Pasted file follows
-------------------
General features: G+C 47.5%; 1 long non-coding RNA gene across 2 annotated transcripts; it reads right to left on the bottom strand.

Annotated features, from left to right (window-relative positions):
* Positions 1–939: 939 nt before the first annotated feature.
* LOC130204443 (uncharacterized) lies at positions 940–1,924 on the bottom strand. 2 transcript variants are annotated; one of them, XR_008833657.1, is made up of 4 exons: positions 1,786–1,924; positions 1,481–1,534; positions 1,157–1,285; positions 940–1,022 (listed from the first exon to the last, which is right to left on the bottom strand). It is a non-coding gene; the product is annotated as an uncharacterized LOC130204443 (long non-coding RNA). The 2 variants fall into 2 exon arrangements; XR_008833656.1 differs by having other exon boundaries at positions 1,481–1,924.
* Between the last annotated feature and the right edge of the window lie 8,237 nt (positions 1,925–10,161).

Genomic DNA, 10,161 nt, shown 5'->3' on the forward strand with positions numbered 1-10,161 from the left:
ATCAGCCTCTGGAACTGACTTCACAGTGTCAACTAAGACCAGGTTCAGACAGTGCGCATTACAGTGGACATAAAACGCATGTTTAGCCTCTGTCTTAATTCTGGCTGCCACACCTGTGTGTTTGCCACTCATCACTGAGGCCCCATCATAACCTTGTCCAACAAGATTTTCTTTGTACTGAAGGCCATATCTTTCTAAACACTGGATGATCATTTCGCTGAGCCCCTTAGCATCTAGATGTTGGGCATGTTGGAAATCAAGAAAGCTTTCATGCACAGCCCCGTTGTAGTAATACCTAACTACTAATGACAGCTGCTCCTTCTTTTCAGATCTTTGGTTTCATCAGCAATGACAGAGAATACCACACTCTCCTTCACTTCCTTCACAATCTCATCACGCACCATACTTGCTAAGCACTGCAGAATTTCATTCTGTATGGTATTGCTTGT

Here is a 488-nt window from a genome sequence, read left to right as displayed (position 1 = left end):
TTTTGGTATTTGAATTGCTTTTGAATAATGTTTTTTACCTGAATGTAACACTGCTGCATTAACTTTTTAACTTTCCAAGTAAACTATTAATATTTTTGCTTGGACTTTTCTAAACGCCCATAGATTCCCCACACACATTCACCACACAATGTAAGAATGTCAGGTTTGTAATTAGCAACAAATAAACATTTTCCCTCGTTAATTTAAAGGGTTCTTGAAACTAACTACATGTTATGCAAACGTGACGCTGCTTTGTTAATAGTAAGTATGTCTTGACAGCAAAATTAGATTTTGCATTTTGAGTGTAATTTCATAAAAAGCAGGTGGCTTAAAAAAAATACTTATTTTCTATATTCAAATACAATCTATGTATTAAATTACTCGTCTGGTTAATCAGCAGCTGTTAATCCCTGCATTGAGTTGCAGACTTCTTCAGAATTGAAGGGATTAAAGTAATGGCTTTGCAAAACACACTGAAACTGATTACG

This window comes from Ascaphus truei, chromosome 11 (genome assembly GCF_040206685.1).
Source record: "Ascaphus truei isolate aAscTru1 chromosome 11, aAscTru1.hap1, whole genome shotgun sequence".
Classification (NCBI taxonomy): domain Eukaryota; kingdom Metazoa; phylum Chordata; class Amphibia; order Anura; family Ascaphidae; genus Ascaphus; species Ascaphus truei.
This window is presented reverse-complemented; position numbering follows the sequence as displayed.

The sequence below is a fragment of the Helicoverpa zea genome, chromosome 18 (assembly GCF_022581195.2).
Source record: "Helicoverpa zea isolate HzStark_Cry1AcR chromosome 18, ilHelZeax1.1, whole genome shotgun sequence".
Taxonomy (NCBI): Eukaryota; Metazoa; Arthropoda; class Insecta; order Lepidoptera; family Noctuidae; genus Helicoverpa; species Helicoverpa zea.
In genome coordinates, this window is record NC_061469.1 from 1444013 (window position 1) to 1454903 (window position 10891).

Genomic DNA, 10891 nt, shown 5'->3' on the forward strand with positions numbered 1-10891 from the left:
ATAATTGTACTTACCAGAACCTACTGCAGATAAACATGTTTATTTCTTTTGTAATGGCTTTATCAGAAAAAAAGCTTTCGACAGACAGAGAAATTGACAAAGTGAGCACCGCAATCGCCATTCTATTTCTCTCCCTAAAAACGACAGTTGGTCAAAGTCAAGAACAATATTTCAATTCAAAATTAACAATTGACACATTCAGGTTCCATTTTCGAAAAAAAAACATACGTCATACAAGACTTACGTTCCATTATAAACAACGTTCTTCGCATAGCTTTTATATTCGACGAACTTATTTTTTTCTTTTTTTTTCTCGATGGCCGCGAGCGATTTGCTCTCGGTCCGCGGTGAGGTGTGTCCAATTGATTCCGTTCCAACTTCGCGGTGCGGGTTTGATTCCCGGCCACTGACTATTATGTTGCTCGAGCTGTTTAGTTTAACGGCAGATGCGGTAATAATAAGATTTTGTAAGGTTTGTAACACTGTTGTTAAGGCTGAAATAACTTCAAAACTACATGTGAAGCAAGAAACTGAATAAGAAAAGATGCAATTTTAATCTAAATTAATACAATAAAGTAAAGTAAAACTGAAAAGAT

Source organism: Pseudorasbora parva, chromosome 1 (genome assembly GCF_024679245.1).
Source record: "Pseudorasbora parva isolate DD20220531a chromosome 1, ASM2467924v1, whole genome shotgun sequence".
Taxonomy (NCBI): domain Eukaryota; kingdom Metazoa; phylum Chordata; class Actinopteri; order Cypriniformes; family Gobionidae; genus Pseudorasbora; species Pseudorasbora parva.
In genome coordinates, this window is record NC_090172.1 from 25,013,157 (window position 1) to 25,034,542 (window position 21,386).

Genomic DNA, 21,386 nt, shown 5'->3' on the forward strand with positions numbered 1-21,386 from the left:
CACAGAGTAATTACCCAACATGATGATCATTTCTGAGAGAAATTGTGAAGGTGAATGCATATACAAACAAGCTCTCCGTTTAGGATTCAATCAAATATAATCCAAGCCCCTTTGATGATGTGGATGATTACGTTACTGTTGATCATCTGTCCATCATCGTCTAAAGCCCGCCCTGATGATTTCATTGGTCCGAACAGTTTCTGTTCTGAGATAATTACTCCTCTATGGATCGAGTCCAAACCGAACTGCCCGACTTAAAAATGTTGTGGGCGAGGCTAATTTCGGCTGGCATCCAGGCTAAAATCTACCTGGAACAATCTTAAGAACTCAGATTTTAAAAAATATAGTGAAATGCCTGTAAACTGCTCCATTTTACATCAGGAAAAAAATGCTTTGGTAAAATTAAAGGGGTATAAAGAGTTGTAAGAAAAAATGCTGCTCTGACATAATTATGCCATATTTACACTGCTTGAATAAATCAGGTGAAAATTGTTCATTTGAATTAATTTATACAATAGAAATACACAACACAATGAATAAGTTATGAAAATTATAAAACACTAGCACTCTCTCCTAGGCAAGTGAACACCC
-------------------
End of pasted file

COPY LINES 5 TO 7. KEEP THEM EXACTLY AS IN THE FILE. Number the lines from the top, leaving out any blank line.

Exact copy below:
* Between the last annotated feature and the right edge of the window lie 8,237 nt (positions 1,925–10,161).

Genomic DNA, 10,161 nt, shown 5'->3' on the forward strand with positions numbered 1-10,161 from the left:
ATCAGCCTCTGGAACTGACTTCACAGTGTCAACTAAGACCAGGTTCAGACAGTGCGCATTACAGTGGACATAAAACGCATGTTTAGCCTCTGTCTTAATTCTGGCTGCCACACCTGTGTGTTTGCCACTCATCACTGAGGCCCCATCATAACCTTGTCCAACAAGATTTTCTTTGTACTGAAGGCCATATCTTTCTAAACACTGGATGATCATTTCGCTGAGCCCCTTAGCATCTAGATGTTGGGCATGTTGGAAATCAAGAAAGCTTTCATGCACAGCCCCGTTGTAGTAATACCTAACTACTAATGACAGCTGCTCCTTCTTTTCAGATCTTTGGTTTCATCAGCAATGACAGAGAATACCACACTCTCCTTCACTTCCTTCACAATCTCATCACGCACCATACTTGCTAAGCACTGCAGAATTTCATTCTGTATGGTATTGCTTGT